- heart failure.When you have high blood pressure, the heart has to work harder to pump blood. Stress causes the walls of the heart's pumping chamber to thicken. This condition is called left ventricular hypertrophy. Eventually, the heart cannot pump enough blood to meet the body's needs, leading to heart failure.
- kidney problems.High blood pressure can cause the blood vessels in the kidneys to become narrow or weak. This can lead to kidney damage.
- eye problems.Elevated blood pressure can lead to thickened, narrowed, or ruptured blood vessels in the eyes. This can lead to vision loss.
- Metabolic Syndrome.This syndrome is a group of metabolic disorders of the body. It is about the irregular breakdown of sugar, also called glucose. The syndrome includes increased waist size, high triglycerides, decreased high-density lipoprotein (HDL or "good") cholesterol, high blood pressure, and high blood sugar. These conditions increase the likelihood of developing diabetes, heart disease, and stroke.
- Changes with memory or understanding.Uncontrolled high blood pressure can impair the ability to think, remember and learn.
- Dementia.Narrowed or blocked arteries can restrict blood flow to the brain. This can lead to a specific type of dementia called vascular dementia. A stroke that cuts off blood flow to the brain can also cause vascular dementia.
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By Mayo Clinic staff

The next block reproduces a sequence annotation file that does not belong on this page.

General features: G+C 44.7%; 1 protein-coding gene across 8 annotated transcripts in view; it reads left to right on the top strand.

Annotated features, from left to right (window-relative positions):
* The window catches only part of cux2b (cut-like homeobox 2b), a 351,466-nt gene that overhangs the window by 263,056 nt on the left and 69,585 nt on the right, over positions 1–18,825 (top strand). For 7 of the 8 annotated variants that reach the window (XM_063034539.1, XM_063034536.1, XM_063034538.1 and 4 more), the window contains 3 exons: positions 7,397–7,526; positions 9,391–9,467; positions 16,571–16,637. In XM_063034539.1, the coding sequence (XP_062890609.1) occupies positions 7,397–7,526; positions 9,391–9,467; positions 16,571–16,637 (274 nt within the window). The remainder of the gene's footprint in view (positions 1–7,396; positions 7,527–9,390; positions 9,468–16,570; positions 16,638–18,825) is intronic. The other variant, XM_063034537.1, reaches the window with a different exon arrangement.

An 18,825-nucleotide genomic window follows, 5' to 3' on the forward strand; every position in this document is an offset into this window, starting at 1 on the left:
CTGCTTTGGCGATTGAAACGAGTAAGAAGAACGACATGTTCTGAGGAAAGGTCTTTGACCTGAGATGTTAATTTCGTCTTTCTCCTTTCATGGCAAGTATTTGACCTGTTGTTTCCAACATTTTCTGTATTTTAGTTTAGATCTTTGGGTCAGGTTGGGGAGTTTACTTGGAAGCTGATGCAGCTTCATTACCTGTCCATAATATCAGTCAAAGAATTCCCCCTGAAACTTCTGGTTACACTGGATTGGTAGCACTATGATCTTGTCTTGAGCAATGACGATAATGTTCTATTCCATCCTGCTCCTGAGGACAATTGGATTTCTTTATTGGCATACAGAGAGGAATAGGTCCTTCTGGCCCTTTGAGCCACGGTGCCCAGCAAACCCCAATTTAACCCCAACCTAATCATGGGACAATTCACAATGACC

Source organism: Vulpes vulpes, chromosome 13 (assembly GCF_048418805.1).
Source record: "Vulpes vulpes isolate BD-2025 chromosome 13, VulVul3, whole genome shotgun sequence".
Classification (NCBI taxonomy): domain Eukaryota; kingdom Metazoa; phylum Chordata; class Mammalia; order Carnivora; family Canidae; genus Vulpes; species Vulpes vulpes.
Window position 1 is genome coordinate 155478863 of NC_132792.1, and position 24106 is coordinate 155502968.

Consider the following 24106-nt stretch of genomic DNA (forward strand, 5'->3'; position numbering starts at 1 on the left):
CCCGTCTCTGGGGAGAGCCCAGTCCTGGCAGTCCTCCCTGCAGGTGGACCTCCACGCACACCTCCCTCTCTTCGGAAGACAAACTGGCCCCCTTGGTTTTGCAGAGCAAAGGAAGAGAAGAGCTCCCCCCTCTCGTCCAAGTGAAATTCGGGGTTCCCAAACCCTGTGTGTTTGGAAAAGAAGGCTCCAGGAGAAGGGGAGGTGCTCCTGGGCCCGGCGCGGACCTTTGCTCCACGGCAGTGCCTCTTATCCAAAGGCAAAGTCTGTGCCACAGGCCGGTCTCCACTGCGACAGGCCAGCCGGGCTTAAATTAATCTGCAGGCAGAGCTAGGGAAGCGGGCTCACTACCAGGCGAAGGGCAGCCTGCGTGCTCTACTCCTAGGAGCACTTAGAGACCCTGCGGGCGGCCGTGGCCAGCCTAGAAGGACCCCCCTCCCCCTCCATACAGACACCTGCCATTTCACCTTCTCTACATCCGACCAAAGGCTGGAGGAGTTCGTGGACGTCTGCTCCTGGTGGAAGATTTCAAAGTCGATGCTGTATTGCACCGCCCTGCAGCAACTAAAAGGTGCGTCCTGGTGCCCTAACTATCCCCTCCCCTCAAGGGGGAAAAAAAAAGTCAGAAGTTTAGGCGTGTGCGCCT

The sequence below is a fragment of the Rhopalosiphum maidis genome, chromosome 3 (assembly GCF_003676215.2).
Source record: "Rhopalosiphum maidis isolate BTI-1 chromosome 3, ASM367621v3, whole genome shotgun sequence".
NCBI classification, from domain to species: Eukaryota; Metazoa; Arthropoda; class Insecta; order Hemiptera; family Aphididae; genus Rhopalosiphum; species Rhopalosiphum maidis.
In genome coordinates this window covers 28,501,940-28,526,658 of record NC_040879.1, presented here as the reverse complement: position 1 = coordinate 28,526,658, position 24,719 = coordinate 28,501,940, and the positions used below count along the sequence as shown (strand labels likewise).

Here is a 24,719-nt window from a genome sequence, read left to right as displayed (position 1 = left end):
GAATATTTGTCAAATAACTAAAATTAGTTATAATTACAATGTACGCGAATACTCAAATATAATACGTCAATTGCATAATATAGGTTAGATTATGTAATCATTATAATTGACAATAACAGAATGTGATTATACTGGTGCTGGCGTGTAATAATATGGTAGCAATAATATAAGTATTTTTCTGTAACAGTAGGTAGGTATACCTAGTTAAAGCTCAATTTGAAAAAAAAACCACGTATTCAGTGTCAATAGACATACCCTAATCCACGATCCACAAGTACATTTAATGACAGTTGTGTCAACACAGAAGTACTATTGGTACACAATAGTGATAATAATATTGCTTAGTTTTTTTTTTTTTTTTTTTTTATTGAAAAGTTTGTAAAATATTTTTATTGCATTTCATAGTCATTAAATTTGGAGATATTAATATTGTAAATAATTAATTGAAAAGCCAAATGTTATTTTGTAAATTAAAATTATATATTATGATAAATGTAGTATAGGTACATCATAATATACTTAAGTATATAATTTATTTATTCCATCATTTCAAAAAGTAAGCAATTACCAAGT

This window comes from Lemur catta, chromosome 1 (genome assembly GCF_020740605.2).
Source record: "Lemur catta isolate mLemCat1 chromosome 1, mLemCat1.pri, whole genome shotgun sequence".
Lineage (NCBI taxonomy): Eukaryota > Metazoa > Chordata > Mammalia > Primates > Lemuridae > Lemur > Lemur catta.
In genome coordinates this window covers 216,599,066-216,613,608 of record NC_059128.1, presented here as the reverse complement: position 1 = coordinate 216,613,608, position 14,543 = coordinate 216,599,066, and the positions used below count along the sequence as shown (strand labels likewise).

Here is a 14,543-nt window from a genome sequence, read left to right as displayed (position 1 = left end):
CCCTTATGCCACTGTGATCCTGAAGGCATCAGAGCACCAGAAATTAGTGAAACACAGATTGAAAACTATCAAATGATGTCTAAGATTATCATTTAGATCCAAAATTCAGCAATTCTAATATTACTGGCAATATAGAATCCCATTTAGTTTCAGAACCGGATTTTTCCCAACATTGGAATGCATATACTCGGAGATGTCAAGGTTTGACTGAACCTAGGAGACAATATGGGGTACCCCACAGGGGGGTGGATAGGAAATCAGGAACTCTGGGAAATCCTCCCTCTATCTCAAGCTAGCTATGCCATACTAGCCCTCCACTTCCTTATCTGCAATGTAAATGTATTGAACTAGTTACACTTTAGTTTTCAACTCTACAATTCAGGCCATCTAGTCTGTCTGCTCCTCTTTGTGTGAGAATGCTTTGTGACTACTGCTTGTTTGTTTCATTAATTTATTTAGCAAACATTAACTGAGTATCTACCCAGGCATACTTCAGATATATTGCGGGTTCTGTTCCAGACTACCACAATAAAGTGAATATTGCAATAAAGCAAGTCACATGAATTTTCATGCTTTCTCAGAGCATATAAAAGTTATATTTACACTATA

15. September 2022
What are the causes of hypertension high blood pressure? ›
What causes high blood pressure? High blood pressure usually develops over time. It can happen because of unhealthy lifestyle choices, such as not getting enough regular physical activity. Certain health conditions, such as diabetes and having obesity, can also increase the risk for developing high blood pressure.What is hypertension explain the causes and symptoms of hypertension? ›
High blood pressure is a common condition that affects the body's arteries. It's also called hypertension. If you have high blood pressure, the force of the blood pushing against the artery walls is consistently too high. The heart has to work harder to pump blood.What are 10 causes of hypertension? ›
- are overweight.
- eat too much salt and do not eat enough fruit and vegetables.
- do not do enough exercise.
- drink too much alcohol or coffee (or other caffeine-based drinks)
- do not get much sleep or have disturbed sleep.
- are over 65.
- have a relative with high blood pressure.
Symptoms of High Blood Pressure
Lightheadedness/Fainting. Fatigue. Headache. Heart palpitations.
Insomnia is linked to high blood pressure and heart disease. Over time, poor sleep can also lead to unhealthy habits that can hurt your heart, including higher stress levels, less motivation to be physically active, and unhealthy food choices.Can hypertension be cured? ›
While there is no cure for high blood pressure, it is important for patients to take steps that matter, such as making effective lifestyle changes and taking BP-lowering medications as prescribed by their physicians.